Magazines

Don't write the same old stories

JDM080809stories.jpg
Stories, August 2008

Stories (故事会) is a hugely-popular magazine devoted to fiction, anecdotes, and other short-form literature. Its low cover price and mainstream content give it mass-market appeal; by some measures it is ranked #5 in the world in terms of monthly circulation.

Many of its readers are also aspiring writers, and their work fills the editors' mailbox each month. In the editor's note for the August issue (B) (which went on sale yesterday), Zhu Hong described what Stories does and does not want to see in its submissions box:

Editor's Note

by Zhu Hong / Stories

This issue of Stories goes on sale the on the very same day as the opening of the Beijing Olympic Games. I'm really excited about this: it's as if the spiritual food that I've spent so long preparing for my readers has been dipped in Olympic excitement. A few months ago, I noticed that major media outlets were collecting and publishing all sorts of stories about the Olympics, and it seems you really can't count the sheer number of moving stories and interesting anecdotes about amazing people, both on and off the field. It's always been this way every four years at the Olympics. So too in our own lives: day after day and year after year, something plain and drab on the surface may be in motion underneath, ready at any moment to break forth in thrilling, stimulating color.

Stories are a form of oral literature with a long history, and even today, people enjoy telling them and passing them around, talking about them at the dinner table, using them as moral examples for their children....compared to other literary forms, this really is something amazing.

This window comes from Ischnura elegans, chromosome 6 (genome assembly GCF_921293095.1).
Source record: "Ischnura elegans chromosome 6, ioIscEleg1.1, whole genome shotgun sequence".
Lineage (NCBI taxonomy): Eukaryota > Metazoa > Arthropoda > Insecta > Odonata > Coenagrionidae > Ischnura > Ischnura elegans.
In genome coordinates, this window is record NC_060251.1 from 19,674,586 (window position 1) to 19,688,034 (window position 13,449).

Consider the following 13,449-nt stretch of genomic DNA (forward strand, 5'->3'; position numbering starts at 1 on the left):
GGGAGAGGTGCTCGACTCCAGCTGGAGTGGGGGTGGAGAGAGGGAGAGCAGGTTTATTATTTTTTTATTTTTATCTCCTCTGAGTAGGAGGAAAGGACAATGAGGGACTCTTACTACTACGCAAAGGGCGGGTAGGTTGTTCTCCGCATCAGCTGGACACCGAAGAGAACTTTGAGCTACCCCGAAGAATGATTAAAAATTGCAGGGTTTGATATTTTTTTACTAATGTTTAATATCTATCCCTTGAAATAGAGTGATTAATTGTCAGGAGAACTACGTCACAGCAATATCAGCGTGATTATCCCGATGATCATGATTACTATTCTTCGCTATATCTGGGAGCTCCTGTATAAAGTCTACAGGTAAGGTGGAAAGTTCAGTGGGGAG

So since stories exist everywhere and at all times, and given their close connection to people's everyday lives, the material for those stories ought to be just as diverse. But I have discovered something: whenever something strange or important gets reported in the news, then for a while afterwards, stories on that subject will stream in from all over to our editors' mailbox. After the Wenchuan Earthquake, for example, our mailbox was chock full of earthquake stories. Think for a moment: is it easy to to distinguish yourself from from a pile of similar stories as well as from the original, emotionally-moving news stories? Smart authors, then, are good at choosing different paths and different ways of expressing themselves. They don't just stick with the latest news item. Instead, they truly experience life, and through their own insight they discover vivid topics that others have overlooked, they use their own wisdom and insight to boldly adapt and elevate that subject matter, transforming it into the core of a unique story. If you just act blindly using a single piece of news, then you either end up with something no different from anyone else, or you're seriously out of touch with reality.